Pa. primary: Debut of Montco's paper ballot machines gets mixed feedback

It’s been a week since Pennsylvania’s primary election day, giving Montgomery County officials some time to digest feedback on the new paper-ballot voting machines.
Photo credit Jim Melwert/KYW Newsradio
COLLEGEVILLE, Pa. (KYW Newsradio) — Montgomery County rolled out its paper ballot voting machines this Election Day, and voters are mixed on the new — yet old-school — method.

With the new machines, after you check in, you receive a paper ballot, a Sharpie, and a manila folder. Voters are then directed to one of six privacy screens to fill in the bubbles like a standardized test. Ballots are placed in the folder, if you’re concerned about privacy, and then it's taken to a scanner and fed in.

For the most part, voters like Ralph Corvacchioli from Collegeville give it the OK.

"There’s a few extra steps in this particular procedure, but it’s not anything overwhelming," he said. "I’m sure everyone will adjust."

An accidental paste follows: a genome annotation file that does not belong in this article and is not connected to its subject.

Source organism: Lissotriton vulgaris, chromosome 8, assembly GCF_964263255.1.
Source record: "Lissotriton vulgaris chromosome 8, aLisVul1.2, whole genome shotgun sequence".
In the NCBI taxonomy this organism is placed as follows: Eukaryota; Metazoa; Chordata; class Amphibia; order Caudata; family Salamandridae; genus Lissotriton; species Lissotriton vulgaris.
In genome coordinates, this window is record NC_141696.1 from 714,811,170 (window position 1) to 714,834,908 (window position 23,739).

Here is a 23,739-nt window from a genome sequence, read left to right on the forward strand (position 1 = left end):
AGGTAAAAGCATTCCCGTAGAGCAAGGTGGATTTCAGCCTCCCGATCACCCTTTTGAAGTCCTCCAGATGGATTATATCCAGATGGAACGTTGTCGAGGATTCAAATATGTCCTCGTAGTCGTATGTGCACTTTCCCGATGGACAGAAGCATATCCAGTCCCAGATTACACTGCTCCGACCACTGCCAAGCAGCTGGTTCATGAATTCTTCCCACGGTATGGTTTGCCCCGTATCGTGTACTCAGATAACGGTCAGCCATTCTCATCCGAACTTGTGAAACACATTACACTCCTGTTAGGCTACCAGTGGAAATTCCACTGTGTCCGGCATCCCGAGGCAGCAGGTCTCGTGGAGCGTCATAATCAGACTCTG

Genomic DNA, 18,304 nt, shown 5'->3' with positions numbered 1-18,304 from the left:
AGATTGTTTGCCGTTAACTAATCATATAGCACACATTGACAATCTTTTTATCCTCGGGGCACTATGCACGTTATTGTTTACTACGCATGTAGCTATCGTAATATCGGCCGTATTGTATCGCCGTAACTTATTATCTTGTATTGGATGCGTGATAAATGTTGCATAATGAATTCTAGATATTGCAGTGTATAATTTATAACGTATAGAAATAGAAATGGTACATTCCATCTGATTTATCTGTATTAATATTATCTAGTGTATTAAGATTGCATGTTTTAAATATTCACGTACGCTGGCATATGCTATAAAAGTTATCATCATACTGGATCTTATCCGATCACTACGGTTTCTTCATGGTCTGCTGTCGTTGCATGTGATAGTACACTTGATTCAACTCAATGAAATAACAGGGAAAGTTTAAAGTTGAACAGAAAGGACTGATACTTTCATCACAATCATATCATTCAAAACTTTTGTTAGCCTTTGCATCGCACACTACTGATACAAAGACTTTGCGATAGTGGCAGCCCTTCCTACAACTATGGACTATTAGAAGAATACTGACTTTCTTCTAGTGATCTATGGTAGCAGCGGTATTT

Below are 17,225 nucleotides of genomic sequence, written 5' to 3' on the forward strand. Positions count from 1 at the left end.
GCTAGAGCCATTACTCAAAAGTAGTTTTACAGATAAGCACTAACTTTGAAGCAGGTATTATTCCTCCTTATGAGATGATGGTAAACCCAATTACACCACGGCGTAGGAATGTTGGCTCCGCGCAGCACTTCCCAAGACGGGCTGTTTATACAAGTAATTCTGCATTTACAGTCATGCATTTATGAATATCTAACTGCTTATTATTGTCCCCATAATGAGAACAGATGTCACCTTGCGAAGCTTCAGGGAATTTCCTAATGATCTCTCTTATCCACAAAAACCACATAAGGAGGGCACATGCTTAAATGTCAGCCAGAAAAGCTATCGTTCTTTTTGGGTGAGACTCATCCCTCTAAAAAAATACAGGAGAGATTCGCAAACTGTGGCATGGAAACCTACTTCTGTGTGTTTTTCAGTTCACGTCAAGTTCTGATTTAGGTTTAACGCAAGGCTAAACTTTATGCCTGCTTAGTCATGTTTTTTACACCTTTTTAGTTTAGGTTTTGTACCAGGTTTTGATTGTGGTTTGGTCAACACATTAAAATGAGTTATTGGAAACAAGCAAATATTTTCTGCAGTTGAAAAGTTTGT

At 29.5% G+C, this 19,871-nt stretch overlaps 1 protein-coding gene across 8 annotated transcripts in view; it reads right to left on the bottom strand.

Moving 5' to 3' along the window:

Compared to the old push-button machines, Donna Harter from Collegeville said she felt more confident that she voted for who and what she wanted to vote for.

"When you get in there and you’re pressing the buttons, it’s kind of like you’re afraid to press that last button," she admitted, "but because I could see what I was doing, I knew I didn’t make a mistake."

One Twitter user said she felt the process took a lot longer, and she’s worried what it will be like with heavy turnout during a presidential primary or election.

Reminder: Voters in @MontcoPA will be using new paper ballot machines in today’s primary. If you vote in Montco, let me know how it goes and what you think of the new system. @KYWNewsradio

— Jim Melwert (@JMelwert) May 21, 2019

Voter Jeff Schilling isn’t a fan either.

"It was hard to see," he said. "It was a lot more time-consuming to fill them out one by one by one. It’s definitely going to slow down the process. So when we get to the presidential, it’s going to be really long."

Pennsylvania is requiring all counties to switch to a paper ballot system by next year’s primary, after security concerns were raised in the 2016 presidential election.